House Speaker Nancy Pelosi told reporters Thursday that she’s committed to addressing the concerns of her colleagues over security but said that effort is hampered because “the enemy is within the House of Representatives,” referencing the rhetoric and behavior of some Republican members of Congress.
Pelosi was asked about how members are concerned for their own security in the wake of the Capitol attack and violent rhetoric from other members, following a letter more than 30 lawmakers signed asking for more flexibility regarding the use of congressional allowance for personal security in their home districts and other security related requests. Pelosi also cited a security review currently being conducted by retired Lt. General Russel Honoré, with whom she met on Thursday to receive an initial assessment.
“So we want to have a scientific approach to how we protect members,” Pelosi said at her weekly news conference. “I do believe and I have said this all along we will probably need a supplemental for more security for members when the enemy is within the House of Representatives, a threat that members are concerned about in addition to what is happening outside.”
When pressed by reporters about what she meant by that comment, Pelosi said, “it means that we have members of Congress who want to bring guns on the floor and have threatened violence on other members of Congress.”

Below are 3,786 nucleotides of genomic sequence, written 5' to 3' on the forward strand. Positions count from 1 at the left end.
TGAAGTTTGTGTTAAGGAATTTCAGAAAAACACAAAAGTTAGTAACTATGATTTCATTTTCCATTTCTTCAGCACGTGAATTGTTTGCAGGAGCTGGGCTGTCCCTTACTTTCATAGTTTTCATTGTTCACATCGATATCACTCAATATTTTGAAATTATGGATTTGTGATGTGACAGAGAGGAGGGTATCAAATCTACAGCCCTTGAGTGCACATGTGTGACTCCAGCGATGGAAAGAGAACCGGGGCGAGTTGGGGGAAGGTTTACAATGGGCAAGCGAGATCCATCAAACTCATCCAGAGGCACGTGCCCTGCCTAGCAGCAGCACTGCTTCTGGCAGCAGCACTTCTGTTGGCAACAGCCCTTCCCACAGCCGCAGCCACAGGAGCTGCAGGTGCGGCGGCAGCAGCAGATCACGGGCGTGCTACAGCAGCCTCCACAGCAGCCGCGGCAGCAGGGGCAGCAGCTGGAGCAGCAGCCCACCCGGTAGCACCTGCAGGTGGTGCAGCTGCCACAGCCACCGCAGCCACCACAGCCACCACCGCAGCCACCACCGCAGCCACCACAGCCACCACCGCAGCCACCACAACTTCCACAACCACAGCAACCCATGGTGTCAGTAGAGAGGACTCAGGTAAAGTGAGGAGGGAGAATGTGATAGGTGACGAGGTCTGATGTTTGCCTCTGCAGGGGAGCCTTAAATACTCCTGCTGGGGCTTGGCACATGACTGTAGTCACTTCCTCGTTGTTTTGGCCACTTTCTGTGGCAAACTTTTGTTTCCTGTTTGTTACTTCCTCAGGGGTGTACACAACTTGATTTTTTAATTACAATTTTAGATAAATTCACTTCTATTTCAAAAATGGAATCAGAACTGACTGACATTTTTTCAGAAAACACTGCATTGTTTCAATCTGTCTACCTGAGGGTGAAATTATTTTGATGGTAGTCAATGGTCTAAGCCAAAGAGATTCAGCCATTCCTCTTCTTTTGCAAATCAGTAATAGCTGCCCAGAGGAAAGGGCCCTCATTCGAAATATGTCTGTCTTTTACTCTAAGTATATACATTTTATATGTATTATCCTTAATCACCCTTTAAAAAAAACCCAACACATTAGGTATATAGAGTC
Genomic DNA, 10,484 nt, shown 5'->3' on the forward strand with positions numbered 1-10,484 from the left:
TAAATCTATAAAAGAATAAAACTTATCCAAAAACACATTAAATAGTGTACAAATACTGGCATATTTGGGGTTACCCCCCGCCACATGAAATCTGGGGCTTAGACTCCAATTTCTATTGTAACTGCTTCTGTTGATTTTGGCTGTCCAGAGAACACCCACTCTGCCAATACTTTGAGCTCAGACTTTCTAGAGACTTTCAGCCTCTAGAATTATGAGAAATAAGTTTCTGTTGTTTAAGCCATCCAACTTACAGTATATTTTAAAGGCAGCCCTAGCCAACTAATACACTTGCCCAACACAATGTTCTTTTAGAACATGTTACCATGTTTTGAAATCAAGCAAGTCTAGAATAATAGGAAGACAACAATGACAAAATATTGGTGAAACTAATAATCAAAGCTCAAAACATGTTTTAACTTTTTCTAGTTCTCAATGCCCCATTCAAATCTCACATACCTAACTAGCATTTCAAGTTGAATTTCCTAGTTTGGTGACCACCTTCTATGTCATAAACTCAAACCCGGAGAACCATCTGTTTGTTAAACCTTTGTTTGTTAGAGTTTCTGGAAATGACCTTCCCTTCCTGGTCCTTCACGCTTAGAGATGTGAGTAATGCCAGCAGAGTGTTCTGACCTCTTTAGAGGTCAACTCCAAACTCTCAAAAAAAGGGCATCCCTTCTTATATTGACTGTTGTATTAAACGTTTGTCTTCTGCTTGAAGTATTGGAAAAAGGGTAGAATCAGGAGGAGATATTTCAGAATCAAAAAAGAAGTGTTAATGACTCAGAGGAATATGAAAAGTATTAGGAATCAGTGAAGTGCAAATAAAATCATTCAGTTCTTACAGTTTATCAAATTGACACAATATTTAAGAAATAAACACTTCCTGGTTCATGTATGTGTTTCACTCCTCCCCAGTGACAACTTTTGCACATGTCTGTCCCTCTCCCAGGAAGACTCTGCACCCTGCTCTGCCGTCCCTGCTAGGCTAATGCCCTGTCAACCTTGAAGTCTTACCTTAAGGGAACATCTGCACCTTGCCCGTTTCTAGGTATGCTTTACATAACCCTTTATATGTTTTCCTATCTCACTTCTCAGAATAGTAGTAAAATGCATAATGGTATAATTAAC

Pelosi did not clarify which lawmakers she was referencing. US Capitol Police had investigated an incident in which a Republican lawmaker was stopped from bringing a concealed gun onto the House floor last week, sources told CNN, the first time a member of Congress has been discovered with a firearm by the metal detectors now set up outside the legislative chamber.
In response to the letter requesting additional resources and flexibility for security, Pelosi said Thursday the concerns in a letter from lawmakers requesting more flexibility for using their congressional allowances has already been addressed.
“First of all, I appreciate the letter from the members but most of the questions, items on the list, have already been done,” she said. “Perhaps they were not aware, and I take responsibility for them not being aware.”
Her remarks come after more than 30 House members sent a letter to Pelosi and House Minority Leader Kevin McCarthy on Thursday requesting more flexibility for using their congressional allowances toward helping their personal safety by hiring local law enforcement or other security personnel for their home district offices.